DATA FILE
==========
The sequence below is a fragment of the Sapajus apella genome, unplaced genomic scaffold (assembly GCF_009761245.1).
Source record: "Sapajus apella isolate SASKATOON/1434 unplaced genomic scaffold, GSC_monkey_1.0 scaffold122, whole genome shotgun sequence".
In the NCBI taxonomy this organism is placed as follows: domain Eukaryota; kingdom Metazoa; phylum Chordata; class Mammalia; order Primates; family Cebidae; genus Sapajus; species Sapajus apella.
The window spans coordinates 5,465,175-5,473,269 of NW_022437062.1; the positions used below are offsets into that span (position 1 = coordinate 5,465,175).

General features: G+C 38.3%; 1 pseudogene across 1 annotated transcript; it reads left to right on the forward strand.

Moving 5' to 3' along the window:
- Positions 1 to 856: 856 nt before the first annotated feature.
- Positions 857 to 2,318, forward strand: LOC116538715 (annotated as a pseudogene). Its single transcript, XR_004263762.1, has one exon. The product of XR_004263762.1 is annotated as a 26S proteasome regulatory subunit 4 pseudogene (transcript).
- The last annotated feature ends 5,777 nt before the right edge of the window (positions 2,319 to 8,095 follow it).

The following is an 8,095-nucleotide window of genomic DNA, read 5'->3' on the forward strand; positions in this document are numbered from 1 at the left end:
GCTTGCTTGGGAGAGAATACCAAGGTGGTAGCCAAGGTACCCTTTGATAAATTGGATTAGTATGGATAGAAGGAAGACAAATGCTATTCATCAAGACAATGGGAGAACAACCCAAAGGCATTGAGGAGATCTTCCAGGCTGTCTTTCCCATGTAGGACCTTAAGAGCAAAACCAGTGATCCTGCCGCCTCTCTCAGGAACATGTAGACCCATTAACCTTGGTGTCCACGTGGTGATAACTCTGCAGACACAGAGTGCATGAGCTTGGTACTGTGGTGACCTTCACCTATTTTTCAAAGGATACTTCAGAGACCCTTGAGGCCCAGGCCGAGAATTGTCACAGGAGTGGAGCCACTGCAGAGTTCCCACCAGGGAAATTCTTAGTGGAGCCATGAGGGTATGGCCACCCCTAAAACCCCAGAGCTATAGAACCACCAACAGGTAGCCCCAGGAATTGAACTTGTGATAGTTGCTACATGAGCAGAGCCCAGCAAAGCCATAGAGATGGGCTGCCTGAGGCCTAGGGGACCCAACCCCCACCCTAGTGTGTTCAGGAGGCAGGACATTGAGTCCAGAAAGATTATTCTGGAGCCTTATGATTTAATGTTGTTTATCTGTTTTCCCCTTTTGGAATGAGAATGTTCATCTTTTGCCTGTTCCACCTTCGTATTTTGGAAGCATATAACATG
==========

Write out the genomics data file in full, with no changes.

The sequence below is a fragment of the Sapajus apella genome, unplaced genomic scaffold (assembly GCF_009761245.1).
Source record: "Sapajus apella isolate SASKATOON/1434 unplaced genomic scaffold, GSC_monkey_1.0 scaffold122, whole genome shotgun sequence".
In the NCBI taxonomy this organism is placed as follows: domain Eukaryota; kingdom Metazoa; phylum Chordata; class Mammalia; order Primates; family Cebidae; genus Sapajus; species Sapajus apella.
The window spans coordinates 5,465,175-5,473,269 of NW_022437062.1; the positions used below are offsets into that span (position 1 = coordinate 5,465,175).

General features: G+C 38.3%; 1 pseudogene across 1 annotated transcript; it reads left to right on the forward strand.

Moving 5' to 3' along the window:
- Positions 1 to 856: 856 nt before the first annotated feature.
- Positions 857 to 2,318, forward strand: LOC116538715 (annotated as a pseudogene). Its single transcript, XR_004263762.1, has one exon. The product of XR_004263762.1 is annotated as a 26S proteasome regulatory subunit 4 pseudogene (transcript).
- The last annotated feature ends 5,777 nt before the right edge of the window (positions 2,319 to 8,095 follow it).

The following is an 8,095-nucleotide window of genomic DNA, read 5'->3' on the forward strand; positions in this document are numbered from 1 at the left end:
GCTTGCTTGGGAGAGAATACCAAGGTGGTAGCCAAGGTACCCTTTGATAAATTGGATTAGTATGGATAGAAGGAAGACAAATGCTATTCATCAAGACAATGGGAGAACAACCCAAAGGCATTGAGGAGATCTTCCAGGCTGTCTTTCCCATGTAGGACCTTAAGAGCAAAACCAGTGATCCTGCCGCCTCTCTCAGGAACATGTAGACCCATTAACCTTGGTGTCCACGTGGTGATAACTCTGCAGACACAGAGTGCATGAGCTTGGTACTGTGGTGACCTTCACCTATTTTTCAAAGGATACTTCAGAGACCCTTGAGGCCCAGGCCGAGAATTGTCACAGGAGTGGAGCCACTGCAGAGTTCCCACCAGGGAAATTCTTAGTGGAGCCATGAGGGTATGGCCACCCCTAAAACCCCAGAGCTATAGAACCACCAACAGGTAGCCCCAGGAATTGAACTTGTGATAGTTGCTACATGAGCAGAGCCCAGCAAAGCCATAGAGATGGGCTGCCTGAGGCCTAGGGGACCCAACCCCCACCCTAGTGTGTTCAGGAGGCAGGACATTGAGTCCAGAAAGATTATTCTGGAGCCTTATGATTTAATGTTGTTTATCTGTTTTCCCCTTTTGGAATGAGAATGTTCATCTTTTGCCTGTTCCACCTTCGTATTTTGGAAGCATATAACATG